Can Music Therapy Be a Valuable Suggestion for Promoting Joint Attention Skills in Preschoolers with Autism Spectrum Disorder?

The main goal of the above clinical question is to critically examine how music therapy affects joint attention skills in children with Autism Spectrum Disorder aged three to five years (ASD). Randomized clinical trials, ABC design, single "n-of-1" subject, and a mixed composition containing a single subject series "n-of-1" AB design and a separate group pre-post-test were all part of the recent study. Three of the four studies suggested that music therapy improves joint attention skills (Oldfield, 2007). However, one study found a mixed bag of consequences. According to the fourth edition of the Diagnostic and Arithmetical Manual of Mental Syndromes, ASD is a core symptom of unavoidable developmental disorders. This neuron-developmental syndrome is accompanied by impairments in social interactions, communication, restricted and repetitive interest patterns (Strock & National Institute of Mental Health, 2008). Researchers are particularly interested in how social relations and communication shortfalls of ASD are apparent in young kids with the diagnosis. Functional communication in ASD children of five years and below is associated with more constructive lasting communication outcomes. Consequently, timely communication intervention for ASD pre-schoolers is essential.

Therefore, joint attention skills are a depiction of a rational target for timely intervention in kids with ASD. Joint attention denotes a behaviour cluster, which helps a person in nonverbal communication with the other individual. Researchers use diversified measures to evaluate joint attention skills in infants with ASD. These encompass behaviour frequency counts relating to joint attention, for example, turn taking, engagement initiation, and eye contact. Other interventions also include the Social Method subscale of the Pervasive Developmental Disorder Behaviour Inventory (PDDBI) and Early Social Communication Scales (ESCS). Therefore, any intervention methodology that aims at the infants’ joint attention skills can eventually enhance their communication.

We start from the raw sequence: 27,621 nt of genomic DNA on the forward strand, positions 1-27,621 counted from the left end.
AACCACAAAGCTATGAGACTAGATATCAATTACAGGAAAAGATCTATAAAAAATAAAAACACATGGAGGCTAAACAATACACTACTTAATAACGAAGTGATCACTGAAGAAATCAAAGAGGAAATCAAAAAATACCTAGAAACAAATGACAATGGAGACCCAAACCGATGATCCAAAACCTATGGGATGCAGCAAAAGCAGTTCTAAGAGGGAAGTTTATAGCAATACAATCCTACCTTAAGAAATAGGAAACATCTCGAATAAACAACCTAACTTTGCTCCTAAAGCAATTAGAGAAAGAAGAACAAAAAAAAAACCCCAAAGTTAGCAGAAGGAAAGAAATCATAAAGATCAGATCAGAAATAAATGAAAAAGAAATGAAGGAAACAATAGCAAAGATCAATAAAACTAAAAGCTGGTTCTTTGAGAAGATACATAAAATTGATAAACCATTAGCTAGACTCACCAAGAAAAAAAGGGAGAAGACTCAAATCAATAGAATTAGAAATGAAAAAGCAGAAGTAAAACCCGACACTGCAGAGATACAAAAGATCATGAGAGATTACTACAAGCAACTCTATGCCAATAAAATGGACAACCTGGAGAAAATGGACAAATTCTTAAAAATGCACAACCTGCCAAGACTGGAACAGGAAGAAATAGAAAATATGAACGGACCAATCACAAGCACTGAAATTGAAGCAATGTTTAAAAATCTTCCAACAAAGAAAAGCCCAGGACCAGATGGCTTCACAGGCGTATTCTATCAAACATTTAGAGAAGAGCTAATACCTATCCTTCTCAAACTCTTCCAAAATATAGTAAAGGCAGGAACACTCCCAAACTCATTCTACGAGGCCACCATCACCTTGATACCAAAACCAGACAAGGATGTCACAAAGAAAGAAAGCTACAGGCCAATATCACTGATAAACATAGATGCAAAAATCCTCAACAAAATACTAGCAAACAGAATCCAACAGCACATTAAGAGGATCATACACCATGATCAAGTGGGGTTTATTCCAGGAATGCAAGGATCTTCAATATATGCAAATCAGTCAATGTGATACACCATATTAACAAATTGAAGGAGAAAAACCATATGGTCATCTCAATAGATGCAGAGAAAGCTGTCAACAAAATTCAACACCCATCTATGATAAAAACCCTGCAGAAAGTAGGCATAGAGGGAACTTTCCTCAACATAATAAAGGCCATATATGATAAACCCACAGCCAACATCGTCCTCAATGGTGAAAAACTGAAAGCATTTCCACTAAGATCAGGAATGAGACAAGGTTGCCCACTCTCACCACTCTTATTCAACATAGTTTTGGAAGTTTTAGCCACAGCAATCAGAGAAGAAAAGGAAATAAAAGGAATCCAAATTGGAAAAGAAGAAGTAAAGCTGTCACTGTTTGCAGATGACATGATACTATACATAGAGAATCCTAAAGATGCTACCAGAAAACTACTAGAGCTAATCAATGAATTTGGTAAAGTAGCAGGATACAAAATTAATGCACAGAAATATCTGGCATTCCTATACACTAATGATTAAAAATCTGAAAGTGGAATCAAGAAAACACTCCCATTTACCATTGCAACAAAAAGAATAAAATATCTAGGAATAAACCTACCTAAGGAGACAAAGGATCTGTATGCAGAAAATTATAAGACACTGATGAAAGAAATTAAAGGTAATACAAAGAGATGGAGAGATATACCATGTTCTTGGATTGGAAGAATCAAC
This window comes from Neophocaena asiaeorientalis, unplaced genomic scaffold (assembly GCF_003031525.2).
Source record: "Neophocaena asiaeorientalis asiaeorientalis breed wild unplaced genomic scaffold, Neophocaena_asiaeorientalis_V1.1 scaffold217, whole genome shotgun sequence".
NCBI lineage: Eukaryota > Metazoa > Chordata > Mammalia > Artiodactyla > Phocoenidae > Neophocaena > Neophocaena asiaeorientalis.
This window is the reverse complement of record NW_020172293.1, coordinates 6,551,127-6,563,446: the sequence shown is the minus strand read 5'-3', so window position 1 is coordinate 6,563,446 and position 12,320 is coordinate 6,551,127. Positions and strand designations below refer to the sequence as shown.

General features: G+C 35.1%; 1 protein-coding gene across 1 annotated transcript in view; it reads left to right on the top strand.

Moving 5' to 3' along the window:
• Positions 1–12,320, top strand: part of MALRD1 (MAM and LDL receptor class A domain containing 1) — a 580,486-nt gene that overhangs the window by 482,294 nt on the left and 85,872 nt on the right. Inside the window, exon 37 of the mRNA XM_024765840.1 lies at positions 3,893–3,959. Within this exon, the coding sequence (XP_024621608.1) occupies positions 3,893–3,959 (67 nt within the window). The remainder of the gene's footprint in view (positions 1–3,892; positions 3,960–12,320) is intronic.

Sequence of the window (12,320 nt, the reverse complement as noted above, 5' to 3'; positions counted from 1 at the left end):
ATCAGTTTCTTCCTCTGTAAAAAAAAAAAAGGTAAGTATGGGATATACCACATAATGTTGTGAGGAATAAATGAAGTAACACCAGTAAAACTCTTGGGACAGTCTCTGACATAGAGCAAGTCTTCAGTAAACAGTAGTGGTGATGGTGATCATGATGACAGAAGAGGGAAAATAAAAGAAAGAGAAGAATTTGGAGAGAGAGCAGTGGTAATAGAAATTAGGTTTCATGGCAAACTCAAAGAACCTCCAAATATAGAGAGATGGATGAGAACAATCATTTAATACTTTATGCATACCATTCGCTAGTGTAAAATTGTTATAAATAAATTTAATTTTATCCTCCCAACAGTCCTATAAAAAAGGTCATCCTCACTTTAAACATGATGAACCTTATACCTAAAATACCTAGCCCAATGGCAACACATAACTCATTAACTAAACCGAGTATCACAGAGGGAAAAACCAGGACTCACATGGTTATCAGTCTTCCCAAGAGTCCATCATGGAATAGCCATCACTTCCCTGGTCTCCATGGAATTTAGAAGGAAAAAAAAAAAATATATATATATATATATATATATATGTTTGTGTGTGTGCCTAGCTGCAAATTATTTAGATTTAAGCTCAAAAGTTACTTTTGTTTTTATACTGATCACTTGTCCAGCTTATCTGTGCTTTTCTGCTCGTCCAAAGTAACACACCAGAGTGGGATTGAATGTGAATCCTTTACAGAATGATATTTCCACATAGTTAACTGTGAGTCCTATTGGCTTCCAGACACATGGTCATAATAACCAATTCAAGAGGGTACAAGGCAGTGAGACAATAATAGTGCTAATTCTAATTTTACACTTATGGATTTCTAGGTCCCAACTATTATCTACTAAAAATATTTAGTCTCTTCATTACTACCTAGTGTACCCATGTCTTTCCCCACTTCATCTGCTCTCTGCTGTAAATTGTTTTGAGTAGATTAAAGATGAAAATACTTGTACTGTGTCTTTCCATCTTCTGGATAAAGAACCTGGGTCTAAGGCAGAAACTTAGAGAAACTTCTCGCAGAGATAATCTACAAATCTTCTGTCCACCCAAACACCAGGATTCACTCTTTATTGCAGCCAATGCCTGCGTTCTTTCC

Music Therapy might address the problem of joint attention deficit in youngsters with ASD. According to Bruscia, music therapy also known as musical interactional therapy or improvisational music therapy is a systematic intervention process whereby the therapist assists the child to encourage health. The therapist ensures this by using relationships and musical experiences, which develop through the child as vital forces of change. The procedures encompass engaging the kid in free and organised creativeness, listening to songs and music. Music therapy based on the musical attunement process, which captures moment-to-moment receptive use of music to fit the kid’s rhythmic actions and pattern movements (Oldfield, 2007). Through tuning in to the youngster, music therapy provides a pre-verbal mutual setting between the child and the therapist, regularly creating a perfect communicative environment, which might enhance joint attention skills. Therefore, if it can promote joint attention skills, could be a pertinent approach that parents can take for the sake of their kids with ASD that have skill deficiencies.

However, according to the results of the following studies: randomised clinical trials, ABC design, PDDBI, single “n-of-1” subject, AB design, ESCS and a distinct group pre-post-test, they have provided no compelling validity outcomes that music therapy can influence the joint attention skills of ASD children. In fact, one of the researchers proposes that music therapy can lower joint attention (Oldfield, 2007). Joint attention skills are a predecessor to deliberate communication and need to be targeted for the timely intervention of infants with ASD. Therefore, the purpose of this clinical question is to find out if there is a research, which has a compelling validity that music therapy can affect joint attention skills. However, most researchers contribute to a convincing preliminary evidence that can guide future information. In general, music may offer a pre-verbal interaction environment for kids with ASD. Clinicians may scientifically include music into their practice and report their discoveries to contribute to the knowledge base of literature.